The pace of change in business will never be as slow as it is today. It’s become increasingly difficult for organizations to keep up: The last thing you need is the added task of keeping agencies up to speed.
Yet when it comes to brand experience design, that’s exactly what many businesses are still attempting to do when they adhere to the inefficient, ineffective request for proposal process.
RFPs keep an agency in a reactive state, but a better option is to form a request for partnership, making an agency an extension of your team. An agency partnership that aims to deeply understand your business and key priorities on an ongoing basis, across multiple stakeholder engagements, can join you in developing solutions — even writing the brief for you!
An Inefficient and Outdated System
Successful partnerships are built on chemistry and collaboration, yet the RFP process rarely helps organizations determine “fit.” Because neither party has the opportunity to get to know who they are working with, there’s no way to envision what the partnership will be like. Eighty-six percent of employees and executives cite a lack of collaboration or ineffective communication for failures in the workplace — and both are exacerbated when two organizations aren’t suited to each other.
Then, too, RFPs rarely include the quality or depth of information that is critical for prospective agency partners to provide you with their best ideas. This is largely because RFPs are written to highlight the solution and don’t usually articulate the problem that prompted the need for an agency partner. To compound the issue, the executives who tend to have the most influence and input on what success looks like are rarely available to the proposing agency throughout the RFP process.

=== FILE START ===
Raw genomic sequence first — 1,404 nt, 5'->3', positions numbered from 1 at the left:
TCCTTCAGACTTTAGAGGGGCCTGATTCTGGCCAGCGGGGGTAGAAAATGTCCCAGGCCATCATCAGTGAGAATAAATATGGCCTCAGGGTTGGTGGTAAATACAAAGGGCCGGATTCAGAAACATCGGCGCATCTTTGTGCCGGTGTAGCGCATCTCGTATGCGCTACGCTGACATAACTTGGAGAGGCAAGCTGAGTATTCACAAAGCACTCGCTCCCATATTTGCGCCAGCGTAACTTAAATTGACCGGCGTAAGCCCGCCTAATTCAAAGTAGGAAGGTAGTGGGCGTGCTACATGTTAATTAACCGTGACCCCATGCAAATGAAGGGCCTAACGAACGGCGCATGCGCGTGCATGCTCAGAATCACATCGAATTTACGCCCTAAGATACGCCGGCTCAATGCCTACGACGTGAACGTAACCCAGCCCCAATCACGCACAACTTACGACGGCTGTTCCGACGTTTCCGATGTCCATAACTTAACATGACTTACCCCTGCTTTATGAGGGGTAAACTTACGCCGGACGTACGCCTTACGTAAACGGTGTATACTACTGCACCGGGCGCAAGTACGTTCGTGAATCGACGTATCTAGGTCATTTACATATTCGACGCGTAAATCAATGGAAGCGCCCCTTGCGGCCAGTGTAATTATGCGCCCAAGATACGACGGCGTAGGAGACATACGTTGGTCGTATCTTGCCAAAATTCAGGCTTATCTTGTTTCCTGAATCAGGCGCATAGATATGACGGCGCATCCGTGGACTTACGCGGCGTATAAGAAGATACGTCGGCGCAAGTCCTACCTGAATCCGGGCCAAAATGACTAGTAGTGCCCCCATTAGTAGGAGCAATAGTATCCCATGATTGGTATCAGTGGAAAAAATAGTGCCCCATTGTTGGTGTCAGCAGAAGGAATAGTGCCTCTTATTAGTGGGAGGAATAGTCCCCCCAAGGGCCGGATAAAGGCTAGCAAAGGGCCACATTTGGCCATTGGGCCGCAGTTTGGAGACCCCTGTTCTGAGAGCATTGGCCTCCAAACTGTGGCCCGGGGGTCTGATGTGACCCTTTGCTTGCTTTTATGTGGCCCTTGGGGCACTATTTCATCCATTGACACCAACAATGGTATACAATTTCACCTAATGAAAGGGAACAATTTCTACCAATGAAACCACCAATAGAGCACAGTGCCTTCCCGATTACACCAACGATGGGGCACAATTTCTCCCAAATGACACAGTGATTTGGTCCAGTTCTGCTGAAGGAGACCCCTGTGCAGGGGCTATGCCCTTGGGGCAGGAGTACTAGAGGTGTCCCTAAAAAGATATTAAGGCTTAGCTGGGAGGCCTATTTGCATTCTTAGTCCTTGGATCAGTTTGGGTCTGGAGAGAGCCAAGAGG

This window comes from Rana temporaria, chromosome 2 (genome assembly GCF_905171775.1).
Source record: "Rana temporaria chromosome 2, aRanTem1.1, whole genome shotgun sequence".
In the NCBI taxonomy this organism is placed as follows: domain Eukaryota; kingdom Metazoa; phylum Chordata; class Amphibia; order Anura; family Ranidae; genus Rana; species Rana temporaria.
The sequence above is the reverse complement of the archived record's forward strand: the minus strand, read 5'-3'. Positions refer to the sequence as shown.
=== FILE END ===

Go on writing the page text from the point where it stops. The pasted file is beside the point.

Ultimately, all the effort drafting, distributing, and executing RFPs is wasted because agencies can’t properly demonstrate an understanding of your audience, business goals, or creative solutions. Additionally, the structure of RFPs is usually too rigid to allow for creative responses, undermining the purpose of sourcing a creative agency partner.
Imagine if agencies could take the time and money spent on the RFP process and dedicate it to discovery, definition, and creative ideation specifically tailored to your business challenges.
Finding the Perfect Fit
Developing a marketing strategy that differentiates your brand from the competition requires a deep understanding of what makes you different and then faithful, consistent execution of your unique brand experience. This understanding builds over time. And when an agency knows you’re in it for the long haul, it’s more likely to dedicate higher-level, consistent talent and resources to your account — often with multiyear contract discounts.
When looking for an event design partner, the first step is to decide which type of agency you need (specialized or integrated). There are four core characteristics to evaluate:
If you already have a strategy set and need to execute in only a single area, a boutique agency can often deliver just what you need. When you have a specific need — live social media support for an event on show days only, for example — an agency that specializes in social media can likely provide the right balance of experience and cost.
However, if you are looking to plan and execute an integrated campaign across multiple channels such as marketing via experiential and traditional media, it’s smoother and more efficient to partner with a single agency. You’d need to bring only a single agency up to speed, and when you work with the same firm for strategy and planning, creative and design, production and implementation, and account service, your customers will have a more cohesive and holistic experience.